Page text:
Leadership Lessons from Confucius: your greatest strength
Virtue: Yan Hui, Min Ziqian, Ran Geng, Ran Yong. Eloquence: Zai Yu, Zigong. Administration: Ran Qiu, Zilu. Letters: Ziyou, Zixia.
What is your greatest strength? What do you wish to be known for? Is it your sense of morality or eloquence? Or perhaps your leadership abilities or literary talents. Whatever it is, keep on working to improve it. No matter how good you are at it already, there’s always room for improvement.
What are the greatest strengths of your family members, friends, and colleagues? How can you help them to identify what they’re good at and inspire them to do even better? It’s much more rewarding to be part of a culture in which everyone works together to improve than taking this road on your own.
This article features a translation of Chapter 3 of Book 11 of the Analects of Confucius. You can read my full translation of Book 11 here.
(1) It isn’t known whether Confucius or the early compilers of the Analects made this assessment of ten of his most prominent followers. Here is a pen portrait of each of them.
It’s no surprise that Yan Hui, listed here as Yan Yuan, is first on the list. He was Confucius’s favorite follower and protégé because of his eagerness to learn, willingness to correct his mistakes, and the love and respect he showed for the sage and his teachings. If he hadn’t died young at the age of twenty-nine, Confucius would no doubt have appointed him as his successor.
Min Ziqian is best known for the devotion he showed towards his wicked stepmother despite her abominable treatment of him as a child. He went on to become a respected official and philosopher.
Ran Geng, listed here as Ran Boniu, came from the same clan as two other followers of the sage, Ran Yong (冉雍) and Ran Qiu (冉求). Some sources claim he was their elder brothers; others claim he was Ran Yong’s father. Confucius greatly admired him for his virtue and administrative talents and was deeply saddened when he died of leprosy.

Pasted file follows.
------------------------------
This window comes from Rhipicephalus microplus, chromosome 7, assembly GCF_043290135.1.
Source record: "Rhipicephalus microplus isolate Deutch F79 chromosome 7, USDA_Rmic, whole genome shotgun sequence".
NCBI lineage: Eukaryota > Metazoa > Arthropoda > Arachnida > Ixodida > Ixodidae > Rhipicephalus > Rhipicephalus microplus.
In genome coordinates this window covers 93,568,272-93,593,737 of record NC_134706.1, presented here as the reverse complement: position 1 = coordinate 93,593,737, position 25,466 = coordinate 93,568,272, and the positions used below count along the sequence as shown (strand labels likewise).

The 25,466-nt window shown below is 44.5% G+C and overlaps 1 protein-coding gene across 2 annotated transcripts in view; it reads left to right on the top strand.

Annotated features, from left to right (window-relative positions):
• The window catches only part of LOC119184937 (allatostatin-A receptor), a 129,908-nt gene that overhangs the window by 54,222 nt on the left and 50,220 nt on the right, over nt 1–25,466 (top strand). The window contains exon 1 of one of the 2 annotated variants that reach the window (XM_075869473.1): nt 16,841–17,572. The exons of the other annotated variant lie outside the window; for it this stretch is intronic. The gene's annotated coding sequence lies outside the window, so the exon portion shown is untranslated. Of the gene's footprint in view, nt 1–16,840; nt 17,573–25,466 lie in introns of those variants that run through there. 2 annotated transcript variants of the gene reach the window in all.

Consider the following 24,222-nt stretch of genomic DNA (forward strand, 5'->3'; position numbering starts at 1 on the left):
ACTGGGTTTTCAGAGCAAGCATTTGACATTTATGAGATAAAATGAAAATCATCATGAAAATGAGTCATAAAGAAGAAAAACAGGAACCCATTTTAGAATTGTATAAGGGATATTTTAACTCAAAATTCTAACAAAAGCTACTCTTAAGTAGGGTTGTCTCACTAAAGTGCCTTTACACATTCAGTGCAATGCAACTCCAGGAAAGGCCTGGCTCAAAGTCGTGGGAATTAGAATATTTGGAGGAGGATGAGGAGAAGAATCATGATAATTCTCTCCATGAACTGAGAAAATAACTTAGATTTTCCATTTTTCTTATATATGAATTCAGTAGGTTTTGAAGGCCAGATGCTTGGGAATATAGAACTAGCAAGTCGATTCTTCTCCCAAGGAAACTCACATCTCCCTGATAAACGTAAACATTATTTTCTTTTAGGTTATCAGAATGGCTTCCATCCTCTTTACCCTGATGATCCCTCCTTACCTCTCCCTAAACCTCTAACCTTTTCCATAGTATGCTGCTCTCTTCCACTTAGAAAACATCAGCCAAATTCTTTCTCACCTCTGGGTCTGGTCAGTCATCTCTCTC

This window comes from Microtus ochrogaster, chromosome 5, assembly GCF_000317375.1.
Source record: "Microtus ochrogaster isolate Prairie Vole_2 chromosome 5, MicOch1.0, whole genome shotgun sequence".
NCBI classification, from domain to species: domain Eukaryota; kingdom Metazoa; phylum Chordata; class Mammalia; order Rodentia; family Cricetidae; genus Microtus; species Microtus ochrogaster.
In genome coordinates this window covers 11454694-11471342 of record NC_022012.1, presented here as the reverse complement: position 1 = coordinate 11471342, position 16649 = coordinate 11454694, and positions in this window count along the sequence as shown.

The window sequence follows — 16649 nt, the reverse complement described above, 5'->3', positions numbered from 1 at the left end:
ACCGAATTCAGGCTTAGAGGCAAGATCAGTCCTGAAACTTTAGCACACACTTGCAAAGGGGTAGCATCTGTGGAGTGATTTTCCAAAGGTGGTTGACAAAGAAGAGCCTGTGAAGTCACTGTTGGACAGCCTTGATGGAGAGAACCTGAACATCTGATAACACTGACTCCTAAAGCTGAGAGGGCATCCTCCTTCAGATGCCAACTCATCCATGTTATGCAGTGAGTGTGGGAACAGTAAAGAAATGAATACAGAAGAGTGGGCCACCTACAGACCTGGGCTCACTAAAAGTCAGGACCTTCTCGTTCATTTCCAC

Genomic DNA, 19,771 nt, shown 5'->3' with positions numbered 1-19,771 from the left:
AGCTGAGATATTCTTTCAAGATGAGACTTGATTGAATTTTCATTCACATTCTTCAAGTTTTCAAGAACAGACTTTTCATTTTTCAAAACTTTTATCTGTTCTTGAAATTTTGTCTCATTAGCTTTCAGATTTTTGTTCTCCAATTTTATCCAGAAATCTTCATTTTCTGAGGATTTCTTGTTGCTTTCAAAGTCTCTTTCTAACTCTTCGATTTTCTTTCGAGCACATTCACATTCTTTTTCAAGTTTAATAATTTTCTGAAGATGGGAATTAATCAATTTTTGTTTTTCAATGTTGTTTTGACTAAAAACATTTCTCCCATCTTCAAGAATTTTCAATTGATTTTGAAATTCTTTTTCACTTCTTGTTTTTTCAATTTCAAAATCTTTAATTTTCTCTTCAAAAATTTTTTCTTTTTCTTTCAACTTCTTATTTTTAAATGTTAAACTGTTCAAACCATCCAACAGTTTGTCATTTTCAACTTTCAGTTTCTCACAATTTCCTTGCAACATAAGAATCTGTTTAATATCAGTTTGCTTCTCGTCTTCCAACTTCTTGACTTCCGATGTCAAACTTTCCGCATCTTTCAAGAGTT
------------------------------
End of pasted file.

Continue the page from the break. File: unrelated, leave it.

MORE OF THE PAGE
Ran Yong, listed here as Zhonggong, was a devoted follower of Confucius and a highly talented official who resigned from a senior post in the government of Lu out of disillusionment with the corruption of the Ji Family.
Zai Yu, listed here as Zai Wo, had a silken tongue but often attracted Confucius’s ire for his laziness and arrogance. Most famously, Confucius lamented in exasperation at his poor attitude: “Rotten wood cannot be carved; dung walls cannot be troweled. What’s the point of scolding him anymore?”
Zigong was one the most devoted followers of Confucius and a highly successful businessman and statesman in his own right. Following the death of Confucius, Zigong lived for six years near the sage’s tomb and spent his final years promoting the sage’s teachings.
Ran Qiu, listed here as Ran You, was a financial genius who looked after Confucius’s finances for a while and played an instrumental role in reviving the economy of Lu after being appointed the counselor of Ji Kangzi (季康子), the true power behind the state’s throne. Confucius had a love-hate relationship with him, on one occasion urging his other followers to “beat the drum, my little ones, and attack him.”
Zilu, listed here as Jilu, was the faithful friend and follower of Confucius. Although the sage regularly chided him for his impetuousness and outspokenness, he admired him for his courage and straightforwardness. Zilu was also a highly respected official, who held senior positions in the states of Lu and Wei.
Ziyou became a follower of Confucius when the sage was already an old man. Confucius admired him for his literary and administrative talents. After the death of Confucius, Ziyou became a teacher and philosopher himself — but after his works were savaged by the philosopher Xunzi (荀子), he was never able to achieve the same levels of prominence as other followers of Confucius.
Zixia was noted for his great scholarship and extensive knowledge of the classics, and promoted the ideas and teachings of Confucius during his long life — reportedly serving at the court of Prince Wan of Wei at the age of ninety-nine. Although Confucius admired Zixia, he also cautioned him against becoming a pedant. Other critics have accused him of being too autocratic.
I took this image at the new Confucius Museum in the sage’s home town of Qufu.